Jesus answered, “I am the way and the truth and the life. No one comes to the Father except through me.




Wednesday, April 23, 2014

Sparkling Gems April 23: Golgotha: The Place of the Skull

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Golgotha: The Place of the Skull
And as they came out, they found a man of Cyrene, Simon by name: him they compelled to bear his cross. And when they were come unto a place called Golgotha, that is to say, a place of a skull. — Matthew 27:32,33
When the soldiers brought Jesus out from the residence of Pilate, Jesus was already carrying the crossbeam that would serve as the upper portion of His Cross.
Most Roman crosses were shaped like a "T." The upright post had a notched groove at the top into which the crossbeam was placed after a victim had been tied or nailed to it. The crossbeam, normally weighing about one hundred pounds, was carried on the back of the victim to the place of execution.
According to Roman law, once a criminal was convicted, he was to carry his own cross to the place of execution if his crucifixion was to occur somewhere other than the place of the trial. The purpose for exposing criminals heading for crucifixion to passersby was to remind those who watched of Roman military power. At the place of execution, vultures flew overhead, just waiting to swoop down and start devouring the dying carcasses left hanging on the crosses. In the nearby wilderness, wild dogs anxiously waited for the newest dead bodies, dumped by the executioners, to become their next meal.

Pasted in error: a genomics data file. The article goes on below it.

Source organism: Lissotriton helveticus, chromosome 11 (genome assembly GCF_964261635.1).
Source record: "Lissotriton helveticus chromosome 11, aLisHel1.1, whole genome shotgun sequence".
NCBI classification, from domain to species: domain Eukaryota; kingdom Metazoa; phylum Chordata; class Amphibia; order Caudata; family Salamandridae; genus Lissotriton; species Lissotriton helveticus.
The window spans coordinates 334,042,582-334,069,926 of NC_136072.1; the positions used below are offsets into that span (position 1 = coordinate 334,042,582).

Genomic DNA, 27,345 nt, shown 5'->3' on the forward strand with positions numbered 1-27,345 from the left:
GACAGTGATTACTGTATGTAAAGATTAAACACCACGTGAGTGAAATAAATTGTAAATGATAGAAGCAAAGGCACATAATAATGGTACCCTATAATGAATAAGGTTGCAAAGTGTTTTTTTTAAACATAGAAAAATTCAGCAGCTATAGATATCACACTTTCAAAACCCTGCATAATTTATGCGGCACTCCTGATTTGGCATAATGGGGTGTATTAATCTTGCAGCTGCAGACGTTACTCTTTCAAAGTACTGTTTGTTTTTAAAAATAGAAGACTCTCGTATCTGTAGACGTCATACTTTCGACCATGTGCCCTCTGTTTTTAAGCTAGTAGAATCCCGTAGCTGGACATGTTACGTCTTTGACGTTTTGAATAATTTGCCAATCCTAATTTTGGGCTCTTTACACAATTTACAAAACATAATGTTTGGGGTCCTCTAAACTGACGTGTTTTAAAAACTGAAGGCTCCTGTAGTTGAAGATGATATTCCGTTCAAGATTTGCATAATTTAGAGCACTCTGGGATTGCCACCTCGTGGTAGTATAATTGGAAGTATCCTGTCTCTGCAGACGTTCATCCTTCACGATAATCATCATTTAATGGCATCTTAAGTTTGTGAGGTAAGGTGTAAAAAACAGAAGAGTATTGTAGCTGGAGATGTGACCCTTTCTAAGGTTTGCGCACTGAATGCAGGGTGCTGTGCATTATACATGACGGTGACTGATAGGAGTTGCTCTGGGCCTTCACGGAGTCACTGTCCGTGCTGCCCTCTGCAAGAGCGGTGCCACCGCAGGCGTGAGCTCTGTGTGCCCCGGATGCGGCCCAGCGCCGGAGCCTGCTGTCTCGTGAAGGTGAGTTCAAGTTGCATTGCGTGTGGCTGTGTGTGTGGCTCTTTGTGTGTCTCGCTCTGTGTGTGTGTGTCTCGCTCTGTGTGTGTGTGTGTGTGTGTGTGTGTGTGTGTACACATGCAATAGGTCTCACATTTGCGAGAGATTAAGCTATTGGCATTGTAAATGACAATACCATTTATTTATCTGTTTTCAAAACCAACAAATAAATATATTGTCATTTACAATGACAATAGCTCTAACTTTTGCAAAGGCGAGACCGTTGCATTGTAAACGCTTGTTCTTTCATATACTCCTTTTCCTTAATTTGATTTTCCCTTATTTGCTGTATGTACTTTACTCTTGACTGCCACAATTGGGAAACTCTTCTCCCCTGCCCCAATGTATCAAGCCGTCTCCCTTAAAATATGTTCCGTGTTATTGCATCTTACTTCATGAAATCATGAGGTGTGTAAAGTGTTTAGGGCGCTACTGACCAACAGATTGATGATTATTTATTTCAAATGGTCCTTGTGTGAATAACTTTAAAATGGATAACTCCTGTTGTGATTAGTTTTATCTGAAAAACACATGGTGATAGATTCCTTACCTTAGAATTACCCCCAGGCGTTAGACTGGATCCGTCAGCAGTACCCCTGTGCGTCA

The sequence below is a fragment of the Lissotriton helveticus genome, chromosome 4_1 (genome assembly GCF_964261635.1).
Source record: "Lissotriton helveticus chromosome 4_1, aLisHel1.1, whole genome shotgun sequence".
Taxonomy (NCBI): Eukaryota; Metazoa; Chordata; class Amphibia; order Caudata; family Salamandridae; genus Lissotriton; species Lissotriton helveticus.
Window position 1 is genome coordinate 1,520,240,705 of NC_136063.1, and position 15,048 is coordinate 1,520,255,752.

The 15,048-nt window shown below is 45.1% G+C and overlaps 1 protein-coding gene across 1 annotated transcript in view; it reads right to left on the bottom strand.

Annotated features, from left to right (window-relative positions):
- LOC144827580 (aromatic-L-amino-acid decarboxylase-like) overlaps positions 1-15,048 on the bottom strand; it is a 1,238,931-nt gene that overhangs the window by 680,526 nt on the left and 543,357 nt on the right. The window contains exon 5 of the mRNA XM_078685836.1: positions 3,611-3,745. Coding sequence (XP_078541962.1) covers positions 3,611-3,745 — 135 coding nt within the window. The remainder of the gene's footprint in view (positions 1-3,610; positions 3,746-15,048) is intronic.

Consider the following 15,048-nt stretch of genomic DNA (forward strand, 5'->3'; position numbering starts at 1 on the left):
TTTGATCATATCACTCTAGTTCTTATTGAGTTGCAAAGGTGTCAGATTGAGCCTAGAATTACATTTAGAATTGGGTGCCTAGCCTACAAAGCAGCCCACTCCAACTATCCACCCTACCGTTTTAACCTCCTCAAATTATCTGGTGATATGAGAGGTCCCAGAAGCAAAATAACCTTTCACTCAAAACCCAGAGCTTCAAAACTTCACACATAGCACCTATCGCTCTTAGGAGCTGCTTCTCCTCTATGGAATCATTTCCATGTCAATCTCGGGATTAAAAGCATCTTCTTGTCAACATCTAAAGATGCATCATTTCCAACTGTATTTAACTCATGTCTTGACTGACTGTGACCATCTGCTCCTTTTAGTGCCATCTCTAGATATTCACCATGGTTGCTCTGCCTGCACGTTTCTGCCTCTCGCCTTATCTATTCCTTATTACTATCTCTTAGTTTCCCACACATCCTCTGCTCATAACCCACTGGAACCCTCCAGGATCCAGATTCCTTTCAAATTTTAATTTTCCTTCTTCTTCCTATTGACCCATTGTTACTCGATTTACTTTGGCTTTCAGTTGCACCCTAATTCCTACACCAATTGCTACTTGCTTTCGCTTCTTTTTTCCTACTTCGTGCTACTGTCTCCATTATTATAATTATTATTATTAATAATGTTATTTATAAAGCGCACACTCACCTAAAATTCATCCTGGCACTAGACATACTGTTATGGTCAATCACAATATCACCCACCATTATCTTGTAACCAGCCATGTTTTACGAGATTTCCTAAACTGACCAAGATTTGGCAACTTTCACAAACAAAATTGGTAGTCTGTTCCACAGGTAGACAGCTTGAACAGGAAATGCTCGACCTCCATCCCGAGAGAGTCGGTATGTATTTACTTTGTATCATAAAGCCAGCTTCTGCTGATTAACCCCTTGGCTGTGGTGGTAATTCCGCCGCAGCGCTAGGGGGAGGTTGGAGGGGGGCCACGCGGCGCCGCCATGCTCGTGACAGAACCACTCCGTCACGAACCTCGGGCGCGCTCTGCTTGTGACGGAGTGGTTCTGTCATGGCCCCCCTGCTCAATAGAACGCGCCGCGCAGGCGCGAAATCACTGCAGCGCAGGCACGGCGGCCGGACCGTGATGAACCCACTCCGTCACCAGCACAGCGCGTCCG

After the person was declared guilty, a crossbeam would be laid across his back and a herald would walk ahead of him, proclaiming his crime. A sign with the person's crime written on it would also be made, later to be hung on the cross above his head. Sometimes the sign bearing the person's crime would be hung from his neck, so all the spectators who lined the streets to watch him walk by would know what crime he committed. This was the very type of sign that was publicly displayed on the Cross above Jesus' head, with the crime He was charged with — "King of the Jews" — written in Hebrew, Greek, and Latin.
Carrying such a heavy weight for a long distance would be difficult for any man, but especially for one who had been as severely beaten as Jesus. The heavy crossbeam on which He was destined to be nailed pressed into His torn back as He carried it to the place of execution. Although the Bible does not state the reason why, we may assume that the Roman soldiers forced Simon of Cyrene to help because Jesus was so drained and exhausted from the abuse He had suffered.
Little is known of Simon of Cyrene, except that he was from Cyrene, the capital of the province of Libya that was situated approximately eleven miles south of the Mediterranean Sea. Matthew 27:32 informs us that the Roman soldiers "compelled him to bear his cross." The word "compelled" is the Greek word aggareuo. It means to compel; to coerce; to constrain; to make; or to force someone into some kind of compulsory service.
Matthew 27:33 says, "And when they were come unto a place called Golgotha, that is to say, a place of a skull." This scripture has been the center of controversy for several hundred years, for many have attempted to use this verse to geographically identify the exact location of Jesus' crucifixion. Some denominations allege that the place of Jesus' crucifixion was inside modern-day Jerusalem, while others assert that the name Golgotha refers to a site outside the city that from a distance looks like a skull. However, the earliest writings of the Church fathers say this phrase "a place of a skull" refers to something very different!